In the early hours of Sunday, September 4, Solar Orbiter flew by Venus in a gravity-assisted maneuver that changed the spacecraft’s orbit and brought it closer to the sun. As if the orbiter was trying to get its attention as it approached another body in the solar system, just two days before their closest approach, the sun threw massive ‘coronal mass ejection’ directly at spacecraft and planets – data reveal at this point.
On August 30, a large coronal mass ejection shot from the sun in the direction of Venus. Shortly after, the storm reached the second planet from the sun. As data continues to stream from Solar Orbiter, the strike sheds light on why “in situ” monitoring of space weather and its impact on solar system objects and spacecraft is so important.
Fortunately, there’s no negative impact on the spacecraft, as the ESA-NASA Solar Observatory is designed to withstand and actually measure violent outbursts from our star — although Venus doesn’t always go away that easily. CMEs have a tendency to erode Venus’ atmosphere, stripping gas as they whizz by.
Fly higher with Venus
Solar Orbiter has completed a quarter of its decade-long mission to observe the Sun up close and learn about its mysterious poles. Its orbit was chosen to resonate closely with Venus, meaning it returns to Earth’s vicinity every few orbits, using its gravity to alter or tilt its orbit.
Venus’ third flyby occurred at 01:26 UTC on Sunday, when Solar Orbiter passed 12,500 kilometers from the center of Venus, about 6,000 kilometers from its gaseous “surface.” In other words, it traveled half the width of the Earth.
Its distance, approach angle, and velocity to Venus have all been carefully engineered to get the exact desired effect from Venus’ massive gravitational pull — bringing it closer to the sun than ever before.
“The close approach went exactly as planned, thanks to extensive planning by our colleagues in the flight dynamics department and diligent care from the flight control team,” explained Solar Orbiter Operations Manager Jose-Luis Pellon-Bailon.
“By exchanging ‘orbital energy’ with Venus, Solar Orbiter uses Venus’ gravity to change its orbit without the need for a lot of expensive fuel. When it returns to the sun, the spacecraft’s closest distance will be closer to 4.5 million kilometers than before.”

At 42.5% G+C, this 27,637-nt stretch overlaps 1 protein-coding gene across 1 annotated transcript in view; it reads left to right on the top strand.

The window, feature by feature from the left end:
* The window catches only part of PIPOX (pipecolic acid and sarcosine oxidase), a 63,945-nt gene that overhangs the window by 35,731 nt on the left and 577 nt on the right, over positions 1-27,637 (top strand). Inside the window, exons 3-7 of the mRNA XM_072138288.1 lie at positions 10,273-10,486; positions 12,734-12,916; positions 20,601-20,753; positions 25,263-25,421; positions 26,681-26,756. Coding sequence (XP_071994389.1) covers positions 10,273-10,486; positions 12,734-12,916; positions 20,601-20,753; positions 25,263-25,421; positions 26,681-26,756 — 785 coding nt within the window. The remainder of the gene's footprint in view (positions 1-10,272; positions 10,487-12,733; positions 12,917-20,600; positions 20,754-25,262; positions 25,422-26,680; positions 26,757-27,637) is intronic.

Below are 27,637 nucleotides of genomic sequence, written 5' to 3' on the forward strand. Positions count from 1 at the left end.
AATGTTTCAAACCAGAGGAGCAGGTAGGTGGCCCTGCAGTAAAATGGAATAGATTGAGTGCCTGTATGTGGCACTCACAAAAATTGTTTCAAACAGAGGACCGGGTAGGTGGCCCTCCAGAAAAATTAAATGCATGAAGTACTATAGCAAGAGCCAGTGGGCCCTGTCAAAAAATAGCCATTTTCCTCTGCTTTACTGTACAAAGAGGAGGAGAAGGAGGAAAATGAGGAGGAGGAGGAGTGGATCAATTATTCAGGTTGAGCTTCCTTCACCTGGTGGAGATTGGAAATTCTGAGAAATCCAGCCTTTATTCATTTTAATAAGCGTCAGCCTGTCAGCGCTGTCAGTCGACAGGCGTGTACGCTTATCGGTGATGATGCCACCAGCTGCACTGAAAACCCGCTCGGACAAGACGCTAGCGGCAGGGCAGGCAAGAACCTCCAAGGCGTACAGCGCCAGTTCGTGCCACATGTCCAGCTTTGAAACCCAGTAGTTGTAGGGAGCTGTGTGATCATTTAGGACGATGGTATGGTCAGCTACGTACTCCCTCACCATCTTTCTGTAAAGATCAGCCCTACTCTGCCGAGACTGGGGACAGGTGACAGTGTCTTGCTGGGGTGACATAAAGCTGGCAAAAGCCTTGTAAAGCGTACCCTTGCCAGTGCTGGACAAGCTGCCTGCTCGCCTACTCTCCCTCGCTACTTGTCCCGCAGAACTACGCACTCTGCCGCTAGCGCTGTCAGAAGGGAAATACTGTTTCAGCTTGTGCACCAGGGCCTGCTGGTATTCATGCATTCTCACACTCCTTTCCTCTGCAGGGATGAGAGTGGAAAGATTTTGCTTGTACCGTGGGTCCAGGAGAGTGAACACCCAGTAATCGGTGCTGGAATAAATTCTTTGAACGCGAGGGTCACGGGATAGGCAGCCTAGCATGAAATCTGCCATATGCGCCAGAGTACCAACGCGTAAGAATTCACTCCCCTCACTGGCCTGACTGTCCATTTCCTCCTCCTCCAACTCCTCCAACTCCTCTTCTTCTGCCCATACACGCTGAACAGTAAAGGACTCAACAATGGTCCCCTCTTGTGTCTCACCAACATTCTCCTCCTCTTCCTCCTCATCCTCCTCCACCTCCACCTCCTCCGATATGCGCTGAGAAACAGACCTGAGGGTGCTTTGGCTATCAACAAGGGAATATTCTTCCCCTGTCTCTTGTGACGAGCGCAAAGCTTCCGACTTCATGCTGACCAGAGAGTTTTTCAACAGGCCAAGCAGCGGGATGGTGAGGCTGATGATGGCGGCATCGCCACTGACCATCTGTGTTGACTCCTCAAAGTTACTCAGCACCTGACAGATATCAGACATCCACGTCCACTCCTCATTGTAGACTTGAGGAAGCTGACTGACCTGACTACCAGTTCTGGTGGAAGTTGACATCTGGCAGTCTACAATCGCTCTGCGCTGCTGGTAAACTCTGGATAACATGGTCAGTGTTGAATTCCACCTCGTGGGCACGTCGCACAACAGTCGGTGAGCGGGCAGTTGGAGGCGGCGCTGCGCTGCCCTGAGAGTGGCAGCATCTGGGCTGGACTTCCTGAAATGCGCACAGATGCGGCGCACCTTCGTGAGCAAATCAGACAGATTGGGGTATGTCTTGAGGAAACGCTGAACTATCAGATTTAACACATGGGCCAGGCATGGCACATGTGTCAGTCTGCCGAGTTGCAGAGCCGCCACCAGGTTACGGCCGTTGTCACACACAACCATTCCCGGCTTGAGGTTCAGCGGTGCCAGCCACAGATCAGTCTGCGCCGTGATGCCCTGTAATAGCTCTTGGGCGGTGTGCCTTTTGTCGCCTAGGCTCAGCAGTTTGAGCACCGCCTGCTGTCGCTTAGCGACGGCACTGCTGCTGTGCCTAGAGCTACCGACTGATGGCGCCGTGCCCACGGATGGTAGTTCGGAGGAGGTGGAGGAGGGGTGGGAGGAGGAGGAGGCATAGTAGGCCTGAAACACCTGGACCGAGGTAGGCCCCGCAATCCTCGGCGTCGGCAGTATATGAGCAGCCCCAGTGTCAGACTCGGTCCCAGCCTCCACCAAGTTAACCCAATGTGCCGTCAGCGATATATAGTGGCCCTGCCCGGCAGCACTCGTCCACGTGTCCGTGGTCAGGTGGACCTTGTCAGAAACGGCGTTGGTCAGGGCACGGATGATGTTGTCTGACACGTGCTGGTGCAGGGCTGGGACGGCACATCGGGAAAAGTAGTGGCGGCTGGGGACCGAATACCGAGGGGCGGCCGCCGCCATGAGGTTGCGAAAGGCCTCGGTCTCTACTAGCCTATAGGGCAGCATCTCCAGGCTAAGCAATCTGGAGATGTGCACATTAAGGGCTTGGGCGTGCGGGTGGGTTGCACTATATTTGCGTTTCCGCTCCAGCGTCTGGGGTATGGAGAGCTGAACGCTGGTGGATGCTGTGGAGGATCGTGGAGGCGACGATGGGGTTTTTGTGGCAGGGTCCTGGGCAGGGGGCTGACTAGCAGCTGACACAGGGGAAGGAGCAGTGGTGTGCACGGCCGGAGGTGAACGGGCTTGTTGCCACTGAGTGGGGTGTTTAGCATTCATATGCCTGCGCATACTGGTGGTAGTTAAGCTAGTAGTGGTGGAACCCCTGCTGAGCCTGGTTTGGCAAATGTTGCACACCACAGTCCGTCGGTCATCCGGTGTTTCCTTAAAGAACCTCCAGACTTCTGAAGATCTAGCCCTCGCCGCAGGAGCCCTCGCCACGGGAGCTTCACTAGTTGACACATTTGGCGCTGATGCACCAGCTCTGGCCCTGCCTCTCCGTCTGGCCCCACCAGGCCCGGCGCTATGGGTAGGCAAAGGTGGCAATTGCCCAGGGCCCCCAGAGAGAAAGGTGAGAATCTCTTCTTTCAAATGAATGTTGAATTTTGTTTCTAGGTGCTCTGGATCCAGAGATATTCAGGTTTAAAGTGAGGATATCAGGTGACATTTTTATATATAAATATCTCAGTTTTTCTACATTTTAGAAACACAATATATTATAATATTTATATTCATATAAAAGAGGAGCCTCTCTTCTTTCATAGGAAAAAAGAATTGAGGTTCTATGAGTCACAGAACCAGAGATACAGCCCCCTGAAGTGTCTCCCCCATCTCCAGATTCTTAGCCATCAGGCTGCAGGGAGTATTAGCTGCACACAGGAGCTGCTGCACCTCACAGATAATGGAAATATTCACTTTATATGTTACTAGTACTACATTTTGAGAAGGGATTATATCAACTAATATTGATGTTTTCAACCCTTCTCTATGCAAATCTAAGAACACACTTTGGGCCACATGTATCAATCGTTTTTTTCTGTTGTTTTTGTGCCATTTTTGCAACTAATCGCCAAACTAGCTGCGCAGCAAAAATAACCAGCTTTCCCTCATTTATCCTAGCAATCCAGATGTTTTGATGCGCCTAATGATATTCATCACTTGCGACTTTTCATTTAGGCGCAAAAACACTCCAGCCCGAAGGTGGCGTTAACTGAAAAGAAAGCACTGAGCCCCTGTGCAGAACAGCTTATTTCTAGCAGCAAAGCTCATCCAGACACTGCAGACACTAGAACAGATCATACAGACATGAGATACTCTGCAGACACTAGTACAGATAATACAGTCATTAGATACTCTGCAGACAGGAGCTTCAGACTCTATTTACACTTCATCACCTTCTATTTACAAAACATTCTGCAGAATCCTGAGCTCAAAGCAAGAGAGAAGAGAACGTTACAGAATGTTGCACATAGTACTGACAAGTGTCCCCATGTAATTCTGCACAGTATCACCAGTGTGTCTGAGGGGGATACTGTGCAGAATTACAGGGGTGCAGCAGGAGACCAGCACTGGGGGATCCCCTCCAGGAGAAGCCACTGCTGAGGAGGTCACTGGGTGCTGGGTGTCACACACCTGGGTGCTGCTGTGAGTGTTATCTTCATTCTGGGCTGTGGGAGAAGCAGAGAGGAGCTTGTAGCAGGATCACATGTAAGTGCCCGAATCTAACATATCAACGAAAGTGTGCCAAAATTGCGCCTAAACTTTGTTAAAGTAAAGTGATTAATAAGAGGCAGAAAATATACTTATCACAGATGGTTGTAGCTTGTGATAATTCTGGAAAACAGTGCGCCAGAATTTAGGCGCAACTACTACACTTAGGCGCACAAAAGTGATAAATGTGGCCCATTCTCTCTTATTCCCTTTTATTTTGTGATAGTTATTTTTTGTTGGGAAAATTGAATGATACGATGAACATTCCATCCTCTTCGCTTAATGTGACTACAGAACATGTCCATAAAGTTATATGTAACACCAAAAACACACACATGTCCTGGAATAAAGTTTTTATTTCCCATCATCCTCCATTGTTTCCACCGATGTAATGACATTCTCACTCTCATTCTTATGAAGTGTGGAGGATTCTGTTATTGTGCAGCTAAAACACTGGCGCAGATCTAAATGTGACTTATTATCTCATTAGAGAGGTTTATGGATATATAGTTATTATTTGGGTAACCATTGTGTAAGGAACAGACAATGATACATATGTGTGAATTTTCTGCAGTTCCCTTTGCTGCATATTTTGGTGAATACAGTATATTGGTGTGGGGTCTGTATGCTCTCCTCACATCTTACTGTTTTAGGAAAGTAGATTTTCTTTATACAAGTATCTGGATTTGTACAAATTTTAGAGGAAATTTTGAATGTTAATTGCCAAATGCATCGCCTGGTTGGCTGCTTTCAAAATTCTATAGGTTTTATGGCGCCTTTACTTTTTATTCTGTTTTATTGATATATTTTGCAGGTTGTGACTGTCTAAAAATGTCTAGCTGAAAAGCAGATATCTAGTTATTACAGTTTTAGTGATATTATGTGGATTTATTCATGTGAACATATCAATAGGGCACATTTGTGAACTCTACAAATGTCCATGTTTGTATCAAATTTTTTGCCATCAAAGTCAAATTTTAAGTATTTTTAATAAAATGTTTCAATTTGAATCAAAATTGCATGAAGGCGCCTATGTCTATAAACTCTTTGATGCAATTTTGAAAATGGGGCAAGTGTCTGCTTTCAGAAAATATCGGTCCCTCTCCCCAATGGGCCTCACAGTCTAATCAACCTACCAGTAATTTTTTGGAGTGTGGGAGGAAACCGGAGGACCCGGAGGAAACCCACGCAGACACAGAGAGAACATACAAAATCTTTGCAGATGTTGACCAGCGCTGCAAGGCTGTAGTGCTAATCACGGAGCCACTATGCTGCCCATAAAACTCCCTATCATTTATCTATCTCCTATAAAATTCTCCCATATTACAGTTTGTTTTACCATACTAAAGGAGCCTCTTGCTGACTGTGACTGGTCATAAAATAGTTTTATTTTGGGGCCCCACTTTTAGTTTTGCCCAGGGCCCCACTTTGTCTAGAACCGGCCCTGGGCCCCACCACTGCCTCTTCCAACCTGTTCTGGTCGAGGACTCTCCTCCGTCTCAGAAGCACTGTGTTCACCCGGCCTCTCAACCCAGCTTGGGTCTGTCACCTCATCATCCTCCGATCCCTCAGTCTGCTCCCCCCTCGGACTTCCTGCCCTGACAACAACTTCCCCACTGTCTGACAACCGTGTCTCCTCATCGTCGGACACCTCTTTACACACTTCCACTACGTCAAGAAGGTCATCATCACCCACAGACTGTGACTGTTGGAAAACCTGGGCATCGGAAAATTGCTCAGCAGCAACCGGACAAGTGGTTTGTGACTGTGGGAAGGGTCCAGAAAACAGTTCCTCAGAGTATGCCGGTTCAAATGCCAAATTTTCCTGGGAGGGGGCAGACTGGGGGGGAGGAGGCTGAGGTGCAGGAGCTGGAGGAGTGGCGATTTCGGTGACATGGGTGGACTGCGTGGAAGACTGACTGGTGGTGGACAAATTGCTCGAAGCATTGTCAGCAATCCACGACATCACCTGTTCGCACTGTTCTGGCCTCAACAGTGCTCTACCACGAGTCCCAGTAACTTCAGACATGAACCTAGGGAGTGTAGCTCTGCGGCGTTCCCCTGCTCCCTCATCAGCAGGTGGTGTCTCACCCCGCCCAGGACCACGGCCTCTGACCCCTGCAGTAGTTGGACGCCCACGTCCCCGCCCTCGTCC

Learn about the particles that pose a radiation risk
Since Solar Orbiter encountered a solar storm, the data came home, showing how the local environment has changed as the large CME swept in. While some instruments had to be turned off when approaching Venus to protect them from stray sunlight reflecting off the planet’s surface, Solar Orbiter’s “in situ” instruments remained on, which recorded an increase in the sun’s energetic particles.
The sun is always emitting particles, mainly protons and electrons, and some ionized atoms like helium. When particularly large flares and plasma jets are shot from the sun, these particles are picked up and carried with them, accelerating to near-relativistic velocities. It is these particles that pose a radiation risk to astronauts and spacecraft.
Improving our understanding of CMEs and tracking their progress as they zip through the solar system with ease is an important part of the Solar Orbiter mission. By observing the CME, the solar wind and the sun’s magnetic field, the spacecraft’s ten science instruments are providing new insights into how the 11-year cycle of solar activity works. Ultimately, these findings will help us better predict periods of stormy space weather and protect Earth from the sun’s violent outbursts.
Recent CMEs illustrate the difficulties of space weather observations. As can be seen in this video from SOHO, the “full halo” is visible as the CME rushes directly towards Earth, or in this case directly off the “far side” of the Sun.
From Earth, it’s tricky to determine whether a coronal mass ejection is headed toward or away from Earth, because in both cases it appears to be expanding. One of the many benefits of the upcoming Vigil mission is that by combining images taken from Earth’s direction and Vigil’s position on the “side” of the sun (the fifth Lagrangian point), distinguishing between incoming or departing storms will made easy and reliable.
space weather gets darker
The sun exerts influence on all celestial bodies in the solar system. This is why no life can survive on the inner planets, the temperatures are too high and their atmospheres were stripped long ago.
Understanding how space weather affects the human body, robots, communication systems, and plants and animals is critical as we venture from Earth to the moon.
In addition to a range of tools for understanding the sun’s impact on Earth’s infrastructure, ESA’s Space Weather Service network currently issues extreme space weather alerts to teams on missions throughout the solar system, and provides free access to Mercury, Venus and Mars through a web portal forecast, and Jupiter on the way.
“Collecting data on such events is critical to understanding how they arise and improving our space weather models, predictions and warning systems,” explains Alexi Glover, ESA’s Space Weather Service Coordinator.
“Solar Orbiter provides us with an excellent opportunity to compare our predictions with actual observations and to test how well our models and tools perform in these regions”.